Will the ‘coronavirus’ crisis end? What is the least harmful of all scenarios?

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Saudi Former Minister of Health Hamad Almane



On March 18, 2020, I had written an article entitled “Panic is more dangerous to us than coronavirus”, in which I gave the advice that it is not necessary to impose a total lockdown nor is it feasible for countering the novel coronavirus (COVID-19) disease.

I said that it is preferable to implement moderate precautionary measures that would stem the spread of the virus, but at the same time, they would not hamper daily life, nor impact the national economy.

However, before I support my previous viewpoint from the perspective of the latest real global developments, I would like to express my pride, as a Saudi citizen, who belongs to this state.

At a time when the world was suffering from a disaster of this magnitude, from the health, economic, social and security aspects, the citizen or expatriate living on the Kingdom’s soil did not feel any of the suffering the peoples of the region and the world were experiencing.

At a time when all the countries isolated themselves, each focusing on the inside to provide the needs of its citizens in countering this pandemic, the Kingdom was taking the initiative and making haste to hold the G20 Emergency Summit, to discuss how to mitigate the impacts of the pandemic on the developing countries.

I will present some important facts for all to see here. They are related to the idea of total lockdown in countering this virus. All should understand very well that the novel coronavirus (COVID-19) infection would not end in a month, nor in a year.

The reason is that it is similar to the Middle East respiratory syndrome-related coronavirus (MERS-CoV) that caused the influenza (flu) that began in 2012 and is still existent till this day. But what happened? People developed immunity against MERS-CoV.

This is what is happening with the novel coronavirus (COVID-19). There is no way to contain it, but to coexist with it. Of course, along with taking the necessary precautionary measures and the gradual return to normalcy.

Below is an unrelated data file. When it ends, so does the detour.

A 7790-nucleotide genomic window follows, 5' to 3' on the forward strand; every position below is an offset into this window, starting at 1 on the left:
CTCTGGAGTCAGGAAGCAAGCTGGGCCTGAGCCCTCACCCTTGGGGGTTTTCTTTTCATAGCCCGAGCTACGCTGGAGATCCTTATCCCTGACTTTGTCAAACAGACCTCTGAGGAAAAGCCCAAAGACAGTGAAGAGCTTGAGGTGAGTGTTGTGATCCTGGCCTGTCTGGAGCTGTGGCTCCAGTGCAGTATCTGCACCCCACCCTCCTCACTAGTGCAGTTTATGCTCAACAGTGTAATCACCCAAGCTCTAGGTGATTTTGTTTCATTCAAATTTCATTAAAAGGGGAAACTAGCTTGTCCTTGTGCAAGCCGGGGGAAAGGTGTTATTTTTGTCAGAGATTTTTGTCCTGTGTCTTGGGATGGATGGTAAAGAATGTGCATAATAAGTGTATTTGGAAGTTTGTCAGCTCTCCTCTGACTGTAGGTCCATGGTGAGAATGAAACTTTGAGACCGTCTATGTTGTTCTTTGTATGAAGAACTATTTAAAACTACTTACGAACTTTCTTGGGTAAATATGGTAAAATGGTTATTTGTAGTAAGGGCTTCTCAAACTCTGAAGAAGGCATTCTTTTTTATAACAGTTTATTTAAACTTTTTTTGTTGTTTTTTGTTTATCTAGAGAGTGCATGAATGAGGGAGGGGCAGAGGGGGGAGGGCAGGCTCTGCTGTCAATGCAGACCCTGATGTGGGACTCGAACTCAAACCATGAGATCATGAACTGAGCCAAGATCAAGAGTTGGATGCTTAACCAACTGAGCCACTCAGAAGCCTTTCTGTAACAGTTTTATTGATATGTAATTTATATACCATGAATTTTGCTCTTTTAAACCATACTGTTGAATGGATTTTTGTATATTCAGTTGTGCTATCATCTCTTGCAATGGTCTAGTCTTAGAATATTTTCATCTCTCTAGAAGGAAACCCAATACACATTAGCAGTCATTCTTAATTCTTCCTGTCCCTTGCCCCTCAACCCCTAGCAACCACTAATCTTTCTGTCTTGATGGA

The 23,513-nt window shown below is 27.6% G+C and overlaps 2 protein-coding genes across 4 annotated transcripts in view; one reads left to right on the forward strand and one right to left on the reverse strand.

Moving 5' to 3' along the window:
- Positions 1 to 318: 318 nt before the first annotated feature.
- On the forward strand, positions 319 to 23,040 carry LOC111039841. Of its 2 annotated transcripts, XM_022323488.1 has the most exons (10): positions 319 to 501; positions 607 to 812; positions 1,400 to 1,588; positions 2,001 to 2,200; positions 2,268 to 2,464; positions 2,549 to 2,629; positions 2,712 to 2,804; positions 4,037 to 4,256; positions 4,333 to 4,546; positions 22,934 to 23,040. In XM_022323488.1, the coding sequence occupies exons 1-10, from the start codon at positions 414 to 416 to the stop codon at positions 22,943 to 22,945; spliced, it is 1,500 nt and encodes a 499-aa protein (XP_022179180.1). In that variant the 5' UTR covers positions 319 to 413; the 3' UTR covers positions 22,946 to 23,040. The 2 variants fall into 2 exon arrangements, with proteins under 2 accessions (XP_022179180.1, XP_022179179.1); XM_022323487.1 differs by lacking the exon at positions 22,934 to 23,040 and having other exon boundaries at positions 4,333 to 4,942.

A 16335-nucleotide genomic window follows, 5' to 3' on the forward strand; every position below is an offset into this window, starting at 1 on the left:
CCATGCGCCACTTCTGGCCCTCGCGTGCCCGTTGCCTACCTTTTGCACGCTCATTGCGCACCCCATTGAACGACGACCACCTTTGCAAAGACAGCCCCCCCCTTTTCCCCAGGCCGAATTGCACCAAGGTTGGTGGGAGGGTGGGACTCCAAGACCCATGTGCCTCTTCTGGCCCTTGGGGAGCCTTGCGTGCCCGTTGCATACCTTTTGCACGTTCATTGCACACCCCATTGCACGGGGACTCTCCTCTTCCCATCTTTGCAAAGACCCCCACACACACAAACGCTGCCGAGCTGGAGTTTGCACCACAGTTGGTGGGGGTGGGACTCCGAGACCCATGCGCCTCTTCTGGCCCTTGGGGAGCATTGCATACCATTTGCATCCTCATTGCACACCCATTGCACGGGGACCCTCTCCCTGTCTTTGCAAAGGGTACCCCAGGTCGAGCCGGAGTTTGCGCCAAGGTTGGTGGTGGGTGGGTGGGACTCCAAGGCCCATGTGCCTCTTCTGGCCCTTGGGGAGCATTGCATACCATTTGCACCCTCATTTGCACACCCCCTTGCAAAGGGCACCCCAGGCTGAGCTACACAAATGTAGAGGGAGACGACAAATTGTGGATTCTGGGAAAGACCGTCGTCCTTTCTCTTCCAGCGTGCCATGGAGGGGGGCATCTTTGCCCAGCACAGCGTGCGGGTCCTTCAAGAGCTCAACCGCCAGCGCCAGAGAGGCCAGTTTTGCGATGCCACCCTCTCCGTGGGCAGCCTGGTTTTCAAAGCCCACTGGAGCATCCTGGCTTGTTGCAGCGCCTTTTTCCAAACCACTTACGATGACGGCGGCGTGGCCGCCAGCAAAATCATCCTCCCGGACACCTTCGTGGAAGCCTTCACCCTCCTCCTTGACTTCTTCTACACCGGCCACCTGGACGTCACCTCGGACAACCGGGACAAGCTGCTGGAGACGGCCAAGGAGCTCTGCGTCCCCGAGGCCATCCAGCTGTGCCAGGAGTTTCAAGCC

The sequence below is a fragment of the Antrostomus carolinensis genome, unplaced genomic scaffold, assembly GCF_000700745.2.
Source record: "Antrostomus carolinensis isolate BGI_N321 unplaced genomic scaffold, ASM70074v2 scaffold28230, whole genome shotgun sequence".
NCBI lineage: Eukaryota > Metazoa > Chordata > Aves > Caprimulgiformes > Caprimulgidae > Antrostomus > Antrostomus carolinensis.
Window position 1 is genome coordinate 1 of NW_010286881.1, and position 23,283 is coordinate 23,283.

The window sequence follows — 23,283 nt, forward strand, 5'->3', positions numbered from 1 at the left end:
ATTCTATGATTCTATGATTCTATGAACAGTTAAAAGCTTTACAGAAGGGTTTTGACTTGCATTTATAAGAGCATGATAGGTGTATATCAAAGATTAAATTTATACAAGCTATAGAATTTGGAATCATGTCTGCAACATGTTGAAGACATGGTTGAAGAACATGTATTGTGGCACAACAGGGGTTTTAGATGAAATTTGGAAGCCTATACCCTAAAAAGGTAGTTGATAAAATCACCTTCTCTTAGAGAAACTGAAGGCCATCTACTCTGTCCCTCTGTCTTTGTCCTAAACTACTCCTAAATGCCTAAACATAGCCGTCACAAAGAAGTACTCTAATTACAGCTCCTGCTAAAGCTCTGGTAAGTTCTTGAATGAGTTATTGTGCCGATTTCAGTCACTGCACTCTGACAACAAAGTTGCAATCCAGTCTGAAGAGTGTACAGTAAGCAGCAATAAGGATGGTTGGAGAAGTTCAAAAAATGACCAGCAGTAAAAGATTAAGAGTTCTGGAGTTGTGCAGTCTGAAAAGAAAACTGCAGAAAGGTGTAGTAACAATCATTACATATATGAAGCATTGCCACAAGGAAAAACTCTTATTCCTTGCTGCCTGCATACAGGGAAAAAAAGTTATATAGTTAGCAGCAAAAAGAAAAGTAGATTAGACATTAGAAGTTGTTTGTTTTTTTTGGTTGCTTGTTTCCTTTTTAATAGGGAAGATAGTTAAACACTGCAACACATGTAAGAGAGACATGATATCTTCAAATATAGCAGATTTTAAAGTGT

For in the case of a total lockdown for several more months, on top of the destructive impacts on the global economies, there will be effects, which we can read in the figures showing huge losses and economic collapses for the big nations and large corporations worldwide, and the scrapping of millions of jobs.

At the same time, horror also causes man to have a weak immunity due to the secretion of cortisone in the body. This causes man to become an easy prey for the virus amid the state of panic that grips some people.

There are people who are susceptible to fear. On top of this, there are the consequences of the total closure and people not leaving their homes for long periods on mental health, especially for the old and young.

This causes innumerable family problems. Not only this, but it leads to disputes and a rise in divorce rates. All the people do not have the same capability to bear staying at home for long periods.

I don’t say that the “herd immunity” policy does not have repercussions but for sure it has consequences. However, they are less harmful than a total lockdown.

There is no better evidence for my viewpoint than that of some countries beginning to reopen their economies gradually and reduce the restrictions to people’s mobility.

This is especially so, when we learn that the victims of common cold in the world annually are about 650,000. This is at a time when 54,000 people die every month at the world level. In Saudi Arabia alone, approximately 14,700 people die due to common cold annually and 1,225 monthly.

We can see that these figures do not exceed the number of deaths due to the COVID-19 virus. Hence, with time it will be difficult to differentiate between the victims of COVID-19 and those of the viruses causing flu.

Nevertheless, we should not downplay the danger of all of these viruses, including the novel coronavirus (COVID-19). We call upon all to protect themselves from these viruses by taking the necessary precautionary measures.

Perhaps the novel coronavirus (COVID-19) pandemic will be a lesson for all to adopt and strictly follow the rules of public safety, for no tribulation is devoid of a lesson to be learnt.



— The author is a Saudi Former Minister of Health.


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